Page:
Children Recover Energy Faster Than Professional Endurance Athletes Do, According To New Study

Lorenzo Tanos

Professional athletes may not think much about their childhood exploits when it comes to performance and achievements. However, new research suggests that young children and certain types of athletes might have a lot more in common than what one would think, specifically in terms of recovery from intensive forms of exercise.

In a new study that was extensively cited by Newsweek, a multinational team of researchers separated a group of participants into three groups — 12 boys ranging in age from eight to 12 who didn't undergo regular athletic training, 13 adult endurance athletes at the national competition level, and 12 "unfit" adults. All 37 participants were asked to perform cycling tests, then were tested for different metrics, including their heart rate, blood oxygen levels, and acidosis and lactate levels, the latter of which are both associated with muscle tiredness. The researchers gathered this data to find out whether the group of young boys used aerobic or anaerobic metabolism when exercising.

All in all, the group of children did better than the unfit adults in all of the researchers' tests, with the children's group also beating out the pro athletes' group in terms of recovery from exercise. This was despite the observation that children generally get tired faster than adults do because their cardiovascular systems are still underdeveloped, and because their movements are less efficient due to their smaller frames.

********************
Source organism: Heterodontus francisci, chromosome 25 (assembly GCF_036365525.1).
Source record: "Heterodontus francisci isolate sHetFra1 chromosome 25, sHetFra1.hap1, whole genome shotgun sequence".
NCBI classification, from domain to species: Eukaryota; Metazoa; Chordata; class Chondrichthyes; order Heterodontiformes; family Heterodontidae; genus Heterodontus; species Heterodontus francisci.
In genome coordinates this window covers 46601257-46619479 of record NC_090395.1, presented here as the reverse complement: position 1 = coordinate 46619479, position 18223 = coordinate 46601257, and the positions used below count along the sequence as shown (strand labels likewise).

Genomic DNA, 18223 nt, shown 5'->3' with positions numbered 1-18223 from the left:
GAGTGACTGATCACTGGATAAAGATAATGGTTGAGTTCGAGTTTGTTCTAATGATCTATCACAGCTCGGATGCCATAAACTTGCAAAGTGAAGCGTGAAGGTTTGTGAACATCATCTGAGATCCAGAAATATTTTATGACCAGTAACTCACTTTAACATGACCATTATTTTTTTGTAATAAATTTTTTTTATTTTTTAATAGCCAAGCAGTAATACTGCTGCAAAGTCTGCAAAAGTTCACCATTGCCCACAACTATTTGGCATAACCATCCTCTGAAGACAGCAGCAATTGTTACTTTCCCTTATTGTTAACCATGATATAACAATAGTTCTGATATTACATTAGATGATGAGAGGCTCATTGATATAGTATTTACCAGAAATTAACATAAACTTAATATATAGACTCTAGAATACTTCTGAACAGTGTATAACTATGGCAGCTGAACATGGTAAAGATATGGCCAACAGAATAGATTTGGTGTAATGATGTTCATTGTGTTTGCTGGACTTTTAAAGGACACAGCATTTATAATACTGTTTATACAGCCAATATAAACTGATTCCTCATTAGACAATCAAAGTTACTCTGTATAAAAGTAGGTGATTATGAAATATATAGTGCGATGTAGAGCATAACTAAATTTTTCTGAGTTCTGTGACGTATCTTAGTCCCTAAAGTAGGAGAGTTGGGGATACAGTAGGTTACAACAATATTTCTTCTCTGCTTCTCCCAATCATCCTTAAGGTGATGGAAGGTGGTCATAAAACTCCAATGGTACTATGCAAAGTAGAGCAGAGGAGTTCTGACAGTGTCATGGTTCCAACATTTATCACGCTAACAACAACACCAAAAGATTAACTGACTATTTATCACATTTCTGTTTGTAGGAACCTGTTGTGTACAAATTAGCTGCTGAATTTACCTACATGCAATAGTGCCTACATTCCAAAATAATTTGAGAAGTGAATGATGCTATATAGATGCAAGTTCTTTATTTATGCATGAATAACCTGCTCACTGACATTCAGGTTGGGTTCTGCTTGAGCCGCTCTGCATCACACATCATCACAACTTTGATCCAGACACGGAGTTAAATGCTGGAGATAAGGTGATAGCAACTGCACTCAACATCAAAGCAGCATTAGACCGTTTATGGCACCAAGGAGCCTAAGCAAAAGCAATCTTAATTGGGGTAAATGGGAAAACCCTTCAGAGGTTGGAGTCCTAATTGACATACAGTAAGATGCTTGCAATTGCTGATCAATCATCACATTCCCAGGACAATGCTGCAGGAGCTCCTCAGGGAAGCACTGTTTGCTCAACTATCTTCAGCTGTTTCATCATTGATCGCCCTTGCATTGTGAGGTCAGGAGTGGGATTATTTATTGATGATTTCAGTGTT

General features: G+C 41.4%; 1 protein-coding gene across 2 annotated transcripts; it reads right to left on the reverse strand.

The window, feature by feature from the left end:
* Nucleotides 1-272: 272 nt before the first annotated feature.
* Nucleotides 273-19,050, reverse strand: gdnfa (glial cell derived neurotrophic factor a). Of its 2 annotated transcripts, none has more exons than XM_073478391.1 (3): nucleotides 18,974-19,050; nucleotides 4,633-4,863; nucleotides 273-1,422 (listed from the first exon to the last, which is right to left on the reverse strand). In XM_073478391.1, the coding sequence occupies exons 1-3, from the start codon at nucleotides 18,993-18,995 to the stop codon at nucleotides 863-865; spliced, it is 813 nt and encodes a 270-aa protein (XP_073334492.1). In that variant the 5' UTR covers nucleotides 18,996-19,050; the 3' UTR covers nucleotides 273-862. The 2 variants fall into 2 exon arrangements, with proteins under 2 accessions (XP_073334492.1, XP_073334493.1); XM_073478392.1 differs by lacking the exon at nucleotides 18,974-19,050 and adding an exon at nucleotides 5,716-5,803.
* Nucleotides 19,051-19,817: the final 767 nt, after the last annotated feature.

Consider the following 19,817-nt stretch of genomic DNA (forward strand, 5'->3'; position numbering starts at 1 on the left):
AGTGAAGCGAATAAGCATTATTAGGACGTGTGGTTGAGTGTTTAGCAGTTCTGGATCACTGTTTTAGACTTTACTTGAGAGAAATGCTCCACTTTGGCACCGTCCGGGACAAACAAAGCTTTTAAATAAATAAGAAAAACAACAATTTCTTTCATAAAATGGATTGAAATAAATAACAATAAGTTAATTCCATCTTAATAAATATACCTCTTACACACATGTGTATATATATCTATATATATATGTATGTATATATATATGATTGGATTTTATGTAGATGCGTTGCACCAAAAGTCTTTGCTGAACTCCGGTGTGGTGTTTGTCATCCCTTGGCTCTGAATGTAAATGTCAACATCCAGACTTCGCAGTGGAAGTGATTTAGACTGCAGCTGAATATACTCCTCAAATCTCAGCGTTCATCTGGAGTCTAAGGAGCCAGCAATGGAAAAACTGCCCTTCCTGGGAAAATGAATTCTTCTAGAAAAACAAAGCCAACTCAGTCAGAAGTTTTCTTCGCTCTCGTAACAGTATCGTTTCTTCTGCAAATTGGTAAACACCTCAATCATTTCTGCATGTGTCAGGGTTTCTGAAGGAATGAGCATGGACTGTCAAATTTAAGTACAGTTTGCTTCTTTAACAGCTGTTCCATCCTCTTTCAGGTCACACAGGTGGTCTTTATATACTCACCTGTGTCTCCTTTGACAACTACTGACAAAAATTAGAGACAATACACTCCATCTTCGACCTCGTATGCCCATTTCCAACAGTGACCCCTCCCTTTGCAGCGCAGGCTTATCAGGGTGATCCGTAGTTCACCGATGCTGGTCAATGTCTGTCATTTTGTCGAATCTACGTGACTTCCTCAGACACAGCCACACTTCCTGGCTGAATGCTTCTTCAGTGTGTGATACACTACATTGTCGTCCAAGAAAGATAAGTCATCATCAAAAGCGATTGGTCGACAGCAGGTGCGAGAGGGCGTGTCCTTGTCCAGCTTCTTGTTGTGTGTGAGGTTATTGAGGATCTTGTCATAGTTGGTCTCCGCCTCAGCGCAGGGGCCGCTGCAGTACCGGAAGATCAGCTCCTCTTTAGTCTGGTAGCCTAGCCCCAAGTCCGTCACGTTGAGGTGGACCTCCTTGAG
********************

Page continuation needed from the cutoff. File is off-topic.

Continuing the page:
"This new study is significant because we found that the children used more of their aerobic metabolism and were therefore less tired during the high-intensity physical activities than adults," observed Universite Clermont Auvergne associate professor and study co-author Sebastien Ratel, in a statement quoted by Newsweek.

"Children also recovered very quickly, even faster than the well-trained adult endurance athletes, as demonstrated by their faster heart rate recovery and ability to better remove lactate, a metabolic byproduct contributing to muscle fatigue."

"With the rise in diseases related to physical inactivity, it is helpful to understand the physiological changes with growth that might contribute to the risk of disease," said Ratel.

As the findings suggest that aerobic fitness at the muscle level rapidly decreases as children mature into adults, Ratel explained that future studies might look at how changes at the muscle level are related to the increased risk of developing certain diseases, such as diabetes. For the meantime, however, the study's results could serve as a motivational tool for parents to encourage their children to exercise and maintain muscle fitness, he added.

Given the many headlines that interpreted the new study as suggesting that children are fitter than adults, including professional athletes, St. Mary's University (London) sport and exercise scientist Paul Hough told Newsweek that the "absolute power outputs" generated by pro athletes and "unfit" adults are greater than those generated by young children. Hough, who did not take part in the study, added that it's still hard to establish a link between a person's recovery profile and their risk of developing chronic illnesses, due to the many variables that could lead to diabetes, heart disease, and other conditions.